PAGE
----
SARATOGA, Calif.

Three teens originally cited for misdemeanors in suicide

Three boys arrested last week on suspicion of sexually abusing a 15-year-old Northern California girl who later took her own life were initially cited on misdemeanor allegations in the case, authorities said.

The investigation in September turned up only enough evidence to support citations for misdemeanor sexual battery, Santa Clara County sheriff’s Lt. Jose Cardoza told the San Jose Mercury News on Saturday.

Deputies arrested three 16-year-old boys last week on suspicion of sexual battery against Audrie Pott, a Saratoga High School sophomore who hanged herself last fall after an explicit photo was circulated of the alleged assault.

MOGADISHU, Somalia

Nine extremists killed after two-hour attack on court

A barrage of bullets and two car bomb blasts rattled Mogadishu on Sunday when nine al-Shabab Islamic extremists stormed Somalia’s main court complex, officials said, in a two-hour attack that shows the country’s most dangerous militant group may be down but not defeated.

A preliminary death toll stood at 16, including all nine attackers. The government didn’t immediately publicize the number of security forces, government employees and civilians who died during the attack.

The assault was the most serious in Mogadishu since al-Shabab was forced out of the capital in August 2011. Al-Shabab controls far less territory today than in recent years, and its influence appears to be on the decline, but Sunday’s attack proved the extremists are still capable of pulling off well-planned, audacious assaults.

CAIRO

Muslim Brotherhood officials face trial over kidnappings

Two Muslim Brotherhood officials have been sent to trial on charges of kidnapping and torturing three men during protests in November following Islamist President Mohammed Morsi’s decrees, since rescinded, that granted him near absolute powers.

The case in the Nile Delta city of Damanhour north of Cairo is the first of its kind against Morsi’s Brotherhood and is likely to embarrass the group at a time it is trying to fend off opposition charges of monopolizing power in the deeply polarized country.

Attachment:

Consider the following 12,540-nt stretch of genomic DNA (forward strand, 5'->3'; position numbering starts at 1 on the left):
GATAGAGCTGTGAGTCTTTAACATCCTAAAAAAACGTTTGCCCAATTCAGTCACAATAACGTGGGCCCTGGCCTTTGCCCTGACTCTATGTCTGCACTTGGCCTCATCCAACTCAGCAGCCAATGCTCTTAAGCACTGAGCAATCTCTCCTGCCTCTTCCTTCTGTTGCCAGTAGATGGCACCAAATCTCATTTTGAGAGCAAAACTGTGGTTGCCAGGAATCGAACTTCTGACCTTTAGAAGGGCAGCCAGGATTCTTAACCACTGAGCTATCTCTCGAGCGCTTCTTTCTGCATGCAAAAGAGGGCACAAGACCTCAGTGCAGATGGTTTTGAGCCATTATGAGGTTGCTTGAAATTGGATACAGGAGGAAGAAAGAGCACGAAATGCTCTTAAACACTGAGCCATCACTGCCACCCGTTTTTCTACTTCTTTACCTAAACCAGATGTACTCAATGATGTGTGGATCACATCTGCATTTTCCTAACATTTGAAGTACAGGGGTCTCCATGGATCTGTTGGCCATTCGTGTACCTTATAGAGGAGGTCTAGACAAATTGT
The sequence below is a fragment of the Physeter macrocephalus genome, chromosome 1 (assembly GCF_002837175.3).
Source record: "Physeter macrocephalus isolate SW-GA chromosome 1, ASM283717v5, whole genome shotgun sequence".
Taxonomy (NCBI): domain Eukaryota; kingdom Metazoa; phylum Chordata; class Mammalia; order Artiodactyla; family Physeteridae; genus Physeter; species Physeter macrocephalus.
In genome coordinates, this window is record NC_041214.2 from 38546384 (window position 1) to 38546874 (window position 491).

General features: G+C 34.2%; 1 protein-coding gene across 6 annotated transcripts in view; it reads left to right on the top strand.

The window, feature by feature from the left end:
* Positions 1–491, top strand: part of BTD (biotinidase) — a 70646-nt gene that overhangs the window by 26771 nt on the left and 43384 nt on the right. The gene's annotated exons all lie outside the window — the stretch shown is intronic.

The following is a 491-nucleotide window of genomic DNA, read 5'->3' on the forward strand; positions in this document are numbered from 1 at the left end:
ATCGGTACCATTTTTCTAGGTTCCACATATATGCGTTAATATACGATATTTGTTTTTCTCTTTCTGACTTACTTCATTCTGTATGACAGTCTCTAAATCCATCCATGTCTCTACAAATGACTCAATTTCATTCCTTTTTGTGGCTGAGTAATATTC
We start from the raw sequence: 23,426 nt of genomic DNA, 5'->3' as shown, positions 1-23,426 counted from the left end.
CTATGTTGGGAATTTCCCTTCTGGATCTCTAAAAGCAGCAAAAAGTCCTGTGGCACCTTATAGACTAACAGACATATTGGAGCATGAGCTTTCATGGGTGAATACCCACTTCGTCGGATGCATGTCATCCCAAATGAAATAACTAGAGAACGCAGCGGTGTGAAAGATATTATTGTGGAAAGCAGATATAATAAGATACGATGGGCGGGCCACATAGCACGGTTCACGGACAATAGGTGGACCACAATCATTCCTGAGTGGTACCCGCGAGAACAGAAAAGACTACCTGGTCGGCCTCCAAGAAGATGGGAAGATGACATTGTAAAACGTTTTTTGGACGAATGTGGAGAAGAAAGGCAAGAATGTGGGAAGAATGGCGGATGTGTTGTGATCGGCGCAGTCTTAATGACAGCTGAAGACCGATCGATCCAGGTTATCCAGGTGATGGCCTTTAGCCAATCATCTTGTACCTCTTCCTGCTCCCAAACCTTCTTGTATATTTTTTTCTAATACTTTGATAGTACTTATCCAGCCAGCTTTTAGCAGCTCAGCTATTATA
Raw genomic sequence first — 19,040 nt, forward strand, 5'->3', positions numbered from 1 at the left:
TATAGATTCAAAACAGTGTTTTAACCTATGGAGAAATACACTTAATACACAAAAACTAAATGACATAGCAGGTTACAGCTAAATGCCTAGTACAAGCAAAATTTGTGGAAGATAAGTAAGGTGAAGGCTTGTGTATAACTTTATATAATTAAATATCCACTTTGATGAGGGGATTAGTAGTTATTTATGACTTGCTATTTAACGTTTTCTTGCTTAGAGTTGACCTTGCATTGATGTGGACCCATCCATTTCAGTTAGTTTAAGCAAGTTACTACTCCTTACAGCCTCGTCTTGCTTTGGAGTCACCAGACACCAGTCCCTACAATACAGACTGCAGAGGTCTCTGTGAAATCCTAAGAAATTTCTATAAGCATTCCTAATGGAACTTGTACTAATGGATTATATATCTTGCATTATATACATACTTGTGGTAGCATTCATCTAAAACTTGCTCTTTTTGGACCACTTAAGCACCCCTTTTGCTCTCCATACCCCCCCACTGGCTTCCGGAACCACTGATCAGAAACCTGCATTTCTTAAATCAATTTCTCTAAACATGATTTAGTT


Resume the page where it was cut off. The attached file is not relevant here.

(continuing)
Mohammed Bahnasy, a lawyer for the three victims, told The Associated Press on Sunday that the case was referred to trial a day earlier. The two Brotherhood local officials — Mustafa el-Khouli and Mohammed Abdel-Radi — have not been detained.

An arrest warrant has been issued for el-Khouli, who has failed to respond to a summons for questioning, according to Bahnasy. Abdel-Radi was questioned and released pending the start of the trial, according to him and another lawyer involved in the case, Mohammed Abdel-Aziz.

CENTRAL ISLIP, N.Y.

Two siblings found dead in next-door neighbor’s pool

Two young siblings reported missing on New York’s Long Island died Sunday after their fully clothed bodies were pulled from the black waters of a neighbor’s pool in 50-degree temperatures, police said.

Police received a 911 call at about 3:30 p.m. from a mother reporting that her 5-year-old son and a 7-year-old daughter disappeared from their home in Central Islip, said Detective Sgt. Edward Fandrey of the Suffolk County police homicide squad. While searching the neighborhood, an officer spotted a shoe floating in a next-door neighbor’s pool, which was uncovered and contained blackish water, Fandrey said.

Officers jumped into the 4-foot-deep pool and discovered the unconscious bodies of Ralph Knowles and Sharon Knowles. The brother and sister were taken to Southside Hospital, where efforts to resuscitate them failed, Fandrey said.

The pool is surrounded by a deck. Both are sunken into the ground and surrounded by a low, wooden fence.

Fandrey said the pool’s owner had been cited by the town for improper fencing.

WASHINGTON

GOP lawmakers criticize Labor secretary nominee

GOP lawmakers are criticizing Labor secretary nominee Thomas Perez over what they call a questionable deal he brokered while serving as the nation’s top civil rights enforcer.

Three top Republicans issued a report Sunday accusing Perez of misusing his power to persuade the city of St. Paul, Minn., to withdraw a case from the Supreme Court.

In exchange, the Justice Department agreed not to intervene in two whistleblower cases against St. Paul that could have won up to $200 million for the government.

Republicans call the deal inappropriate and say Perez misled senior officials. But Democrats say Perez was up front about the strategy. The Justice Department says the decision was cleared with senior officials and was in the best interests of the nation.

Perez’s Senate confirmation hearing is Thursday.

– From news service reports